SAN DIEGO — Rebellion Defense said it was selected to work on Project Overmatch, the Navy’s clandestine contribution to the Pentagon’s Combined Joint All-Domain Command and Control, or CJADC2, networking strategy.
The company over the course of six months will furnish custom software and also identify areas where automation could improve data-handling and decision-making, according to a Feb. 12 announcement from the Washington, D.C.-based Rebellion.
The multiyear, multibillion-dollar CJADC2 concept envisions interlinked databases and forces across land, air, sea, space and cyber, connecting sensor to shooter. Such connectivity will allow the best-positioned and best-equipped unit to strike first.
Ben FitzGerald, Rebellion’s chief executive, in a statement said the company was “eager to assist the Navy in optimizing its software capabilities” in furtherance of CJADC2. Navy leadership is often tight-lipped about Project Overmatch, as are companies contributing to its realization.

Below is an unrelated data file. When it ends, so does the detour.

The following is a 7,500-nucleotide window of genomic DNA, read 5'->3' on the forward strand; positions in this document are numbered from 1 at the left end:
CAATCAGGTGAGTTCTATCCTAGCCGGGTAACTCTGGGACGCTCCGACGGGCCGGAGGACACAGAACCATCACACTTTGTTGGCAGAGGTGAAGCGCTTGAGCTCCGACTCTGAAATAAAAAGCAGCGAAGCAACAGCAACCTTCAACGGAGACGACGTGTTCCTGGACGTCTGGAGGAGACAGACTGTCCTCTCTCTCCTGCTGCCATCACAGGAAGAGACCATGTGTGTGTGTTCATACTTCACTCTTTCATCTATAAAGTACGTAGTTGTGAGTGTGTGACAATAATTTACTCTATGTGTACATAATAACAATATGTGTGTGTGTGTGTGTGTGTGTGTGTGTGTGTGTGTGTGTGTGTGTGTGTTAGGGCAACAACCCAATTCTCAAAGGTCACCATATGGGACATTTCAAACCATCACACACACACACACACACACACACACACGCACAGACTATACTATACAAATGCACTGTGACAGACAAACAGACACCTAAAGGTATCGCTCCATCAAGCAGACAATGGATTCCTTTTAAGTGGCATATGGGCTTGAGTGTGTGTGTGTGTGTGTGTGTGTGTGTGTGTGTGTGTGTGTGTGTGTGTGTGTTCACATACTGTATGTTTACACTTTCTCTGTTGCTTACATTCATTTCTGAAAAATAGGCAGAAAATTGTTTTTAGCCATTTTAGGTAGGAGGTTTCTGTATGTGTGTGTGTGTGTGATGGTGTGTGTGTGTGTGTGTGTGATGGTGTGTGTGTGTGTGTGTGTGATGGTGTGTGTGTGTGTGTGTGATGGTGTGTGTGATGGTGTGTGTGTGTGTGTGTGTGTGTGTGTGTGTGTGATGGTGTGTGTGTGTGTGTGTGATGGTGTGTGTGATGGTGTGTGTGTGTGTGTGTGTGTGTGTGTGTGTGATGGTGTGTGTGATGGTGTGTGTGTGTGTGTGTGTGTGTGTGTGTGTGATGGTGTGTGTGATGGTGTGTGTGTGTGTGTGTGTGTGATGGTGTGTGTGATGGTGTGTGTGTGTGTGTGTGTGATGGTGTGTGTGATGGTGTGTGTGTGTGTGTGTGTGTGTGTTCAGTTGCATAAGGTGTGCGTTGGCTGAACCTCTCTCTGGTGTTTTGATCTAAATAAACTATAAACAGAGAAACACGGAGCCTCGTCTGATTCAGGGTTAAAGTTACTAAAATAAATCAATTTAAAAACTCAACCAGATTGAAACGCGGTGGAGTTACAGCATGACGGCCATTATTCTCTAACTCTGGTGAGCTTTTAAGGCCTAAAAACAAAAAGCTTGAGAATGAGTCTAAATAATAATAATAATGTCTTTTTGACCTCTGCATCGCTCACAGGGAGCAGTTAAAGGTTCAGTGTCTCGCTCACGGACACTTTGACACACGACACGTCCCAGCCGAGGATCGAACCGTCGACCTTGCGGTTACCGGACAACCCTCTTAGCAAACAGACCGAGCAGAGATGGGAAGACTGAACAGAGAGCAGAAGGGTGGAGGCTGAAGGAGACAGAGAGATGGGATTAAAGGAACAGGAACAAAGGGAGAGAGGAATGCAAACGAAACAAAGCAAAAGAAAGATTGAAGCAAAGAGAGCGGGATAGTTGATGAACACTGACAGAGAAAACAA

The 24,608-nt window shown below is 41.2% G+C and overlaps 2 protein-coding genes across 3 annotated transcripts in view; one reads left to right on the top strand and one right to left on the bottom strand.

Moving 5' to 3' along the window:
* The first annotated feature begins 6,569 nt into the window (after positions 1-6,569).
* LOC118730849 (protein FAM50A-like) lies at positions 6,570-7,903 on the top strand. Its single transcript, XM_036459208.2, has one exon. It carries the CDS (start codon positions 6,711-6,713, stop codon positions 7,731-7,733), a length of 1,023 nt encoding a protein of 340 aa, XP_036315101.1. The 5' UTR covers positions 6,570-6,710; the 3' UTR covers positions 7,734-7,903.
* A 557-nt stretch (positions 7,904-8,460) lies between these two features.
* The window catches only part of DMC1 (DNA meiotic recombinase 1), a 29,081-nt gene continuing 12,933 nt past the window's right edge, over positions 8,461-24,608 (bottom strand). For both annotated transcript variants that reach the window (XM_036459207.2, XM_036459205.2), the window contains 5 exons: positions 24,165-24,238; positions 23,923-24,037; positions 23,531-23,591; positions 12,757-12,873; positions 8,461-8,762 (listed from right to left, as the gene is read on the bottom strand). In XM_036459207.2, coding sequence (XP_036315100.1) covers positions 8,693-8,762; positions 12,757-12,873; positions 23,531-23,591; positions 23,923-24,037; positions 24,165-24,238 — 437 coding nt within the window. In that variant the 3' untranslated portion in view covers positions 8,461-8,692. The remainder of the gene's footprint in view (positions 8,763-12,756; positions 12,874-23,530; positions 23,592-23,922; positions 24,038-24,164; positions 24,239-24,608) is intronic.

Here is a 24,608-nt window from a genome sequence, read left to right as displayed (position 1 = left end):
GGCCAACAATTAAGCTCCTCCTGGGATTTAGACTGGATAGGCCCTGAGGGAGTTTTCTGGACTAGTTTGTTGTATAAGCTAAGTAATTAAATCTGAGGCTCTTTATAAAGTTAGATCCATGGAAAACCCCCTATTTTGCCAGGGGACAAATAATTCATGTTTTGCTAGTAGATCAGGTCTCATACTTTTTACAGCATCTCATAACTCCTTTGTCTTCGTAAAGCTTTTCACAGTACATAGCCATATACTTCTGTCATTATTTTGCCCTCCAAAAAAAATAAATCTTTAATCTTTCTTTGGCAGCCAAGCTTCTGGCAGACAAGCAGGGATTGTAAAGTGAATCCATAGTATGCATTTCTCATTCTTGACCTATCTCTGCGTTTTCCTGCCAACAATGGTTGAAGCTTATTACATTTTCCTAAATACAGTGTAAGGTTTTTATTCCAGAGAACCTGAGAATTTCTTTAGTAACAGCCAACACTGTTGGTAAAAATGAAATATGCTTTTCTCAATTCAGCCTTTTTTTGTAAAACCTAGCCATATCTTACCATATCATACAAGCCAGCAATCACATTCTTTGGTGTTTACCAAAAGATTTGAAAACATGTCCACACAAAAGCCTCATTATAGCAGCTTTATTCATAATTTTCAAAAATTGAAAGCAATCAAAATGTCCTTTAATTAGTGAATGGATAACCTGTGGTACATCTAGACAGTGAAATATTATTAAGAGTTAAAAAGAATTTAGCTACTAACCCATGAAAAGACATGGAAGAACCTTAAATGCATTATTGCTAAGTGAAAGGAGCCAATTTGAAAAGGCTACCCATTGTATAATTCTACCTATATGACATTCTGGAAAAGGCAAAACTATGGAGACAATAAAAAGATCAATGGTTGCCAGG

“In this era of software-defined defense, secure and trusted human-machine teaming is critical,” said FitzGerald, who from 2018 to 2019 served as the executive director for strategy, data and design in the Office of the Secretary of Defense.
Project Overmatch capabilities were tested last year by the Carl Vinson Carrier Strike Group off the coast of California.
At the time, then-Chief of Naval Operations Adm. Michael Gilday said the networking overhaul was “on track, in terms of the objectives that we’re seeking and where we want to go with it.” Gilday also said Project Overmatch’s rollout would first focus on the Indo-Pacific and then expand globally to other fleets.
The Navy sought $192 million for Project Overmatch in fiscal 2024.